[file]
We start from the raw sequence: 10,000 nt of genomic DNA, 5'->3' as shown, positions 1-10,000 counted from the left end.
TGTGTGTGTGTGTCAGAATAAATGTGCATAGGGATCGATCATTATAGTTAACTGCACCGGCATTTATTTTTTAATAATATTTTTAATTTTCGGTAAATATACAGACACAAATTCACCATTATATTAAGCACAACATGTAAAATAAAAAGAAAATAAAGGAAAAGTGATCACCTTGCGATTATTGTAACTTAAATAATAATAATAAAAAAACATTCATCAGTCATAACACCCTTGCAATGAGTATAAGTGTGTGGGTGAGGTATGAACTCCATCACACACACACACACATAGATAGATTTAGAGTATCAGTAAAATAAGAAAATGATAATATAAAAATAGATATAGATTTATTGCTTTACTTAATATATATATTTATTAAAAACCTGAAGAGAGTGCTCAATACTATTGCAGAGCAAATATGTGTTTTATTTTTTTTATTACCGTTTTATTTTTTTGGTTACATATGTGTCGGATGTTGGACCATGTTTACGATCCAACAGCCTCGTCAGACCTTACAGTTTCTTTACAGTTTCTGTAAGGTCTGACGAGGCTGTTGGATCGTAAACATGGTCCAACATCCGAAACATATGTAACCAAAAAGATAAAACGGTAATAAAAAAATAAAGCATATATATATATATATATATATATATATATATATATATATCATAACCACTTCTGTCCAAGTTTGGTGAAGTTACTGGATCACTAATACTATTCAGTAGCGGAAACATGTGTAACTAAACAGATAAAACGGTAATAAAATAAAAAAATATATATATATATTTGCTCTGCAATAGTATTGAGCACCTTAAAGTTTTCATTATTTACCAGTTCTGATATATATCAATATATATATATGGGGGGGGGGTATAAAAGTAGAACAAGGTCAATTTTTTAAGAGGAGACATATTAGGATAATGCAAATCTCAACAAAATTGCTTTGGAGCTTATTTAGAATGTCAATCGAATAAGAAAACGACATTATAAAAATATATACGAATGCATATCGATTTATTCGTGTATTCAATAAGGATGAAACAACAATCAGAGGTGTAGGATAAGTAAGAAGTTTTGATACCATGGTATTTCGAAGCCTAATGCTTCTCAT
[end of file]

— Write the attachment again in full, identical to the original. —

We start from the raw sequence: 10,000 nt of genomic DNA, 5'->3' as shown, positions 1-10,000 counted from the left end.
TGTGTGTGTGTGTCAGAATAAATGTGCATAGGGATCGATCATTATAGTTAACTGCACCGGCATTTATTTTTTAATAATATTTTTAATTTTCGGTAAATATACAGACACAAATTCACCATTATATTAAGCACAACATGTAAAATAAAAAGAAAATAAAGGAAAAGTGATCACCTTGCGATTATTGTAACTTAAATAATAATAATAAAAAAACATTCATCAGTCATAACACCCTTGCAATGAGTATAAGTGTGTGGGTGAGGTATGAACTCCATCACACACACACACACATAGATAGATTTAGAGTATCAGTAAAATAAGAAAATGATAATATAAAAATAGATATAGATTTATTGCTTTACTTAATATATATATTTATTAAAAACCTGAAGAGAGTGCTCAATACTATTGCAGAGCAAATATGTGTTTTATTTTTTTTATTACCGTTTTATTTTTTTGGTTACATATGTGTCGGATGTTGGACCATGTTTACGATCCAACAGCCTCGTCAGACCTTACAGTTTCTTTACAGTTTCTGTAAGGTCTGACGAGGCTGTTGGATCGTAAACATGGTCCAACATCCGAAACATATGTAACCAAAAAGATAAAACGGTAATAAAAAAATAAAGCATATATATATATATATATATATATATATATATATATATATCATAACCACTTCTGTCCAAGTTTGGTGAAGTTACTGGATCACTAATACTATTCAGTAGCGGAAACATGTGTAACTAAACAGATAAAACGGTAATAAAATAAAAAAATATATATATATATTTGCTCTGCAATAGTATTGAGCACCTTAAAGTTTTCATTATTTACCAGTTCTGATATATATCAATATATATATATGGGGGGGGGGTATAAAAGTAGAACAAGGTCAATTTTTTAAGAGGAGACATATTAGGATAATGCAAATCTCAACAAAATTGCTTTGGAGCTTATTTAGAATGTCAATCGAATAAGAAAACGACATTATAAAAATATATACGAATGCATATCGATTTATTCGTGTATTCAATAAGGATGAAACAACAATCAGAGGTGTAGGATAAGTAAGAAGTTTTGATACCATGGTATTTCGAAGCCTAATGCTTCTCAT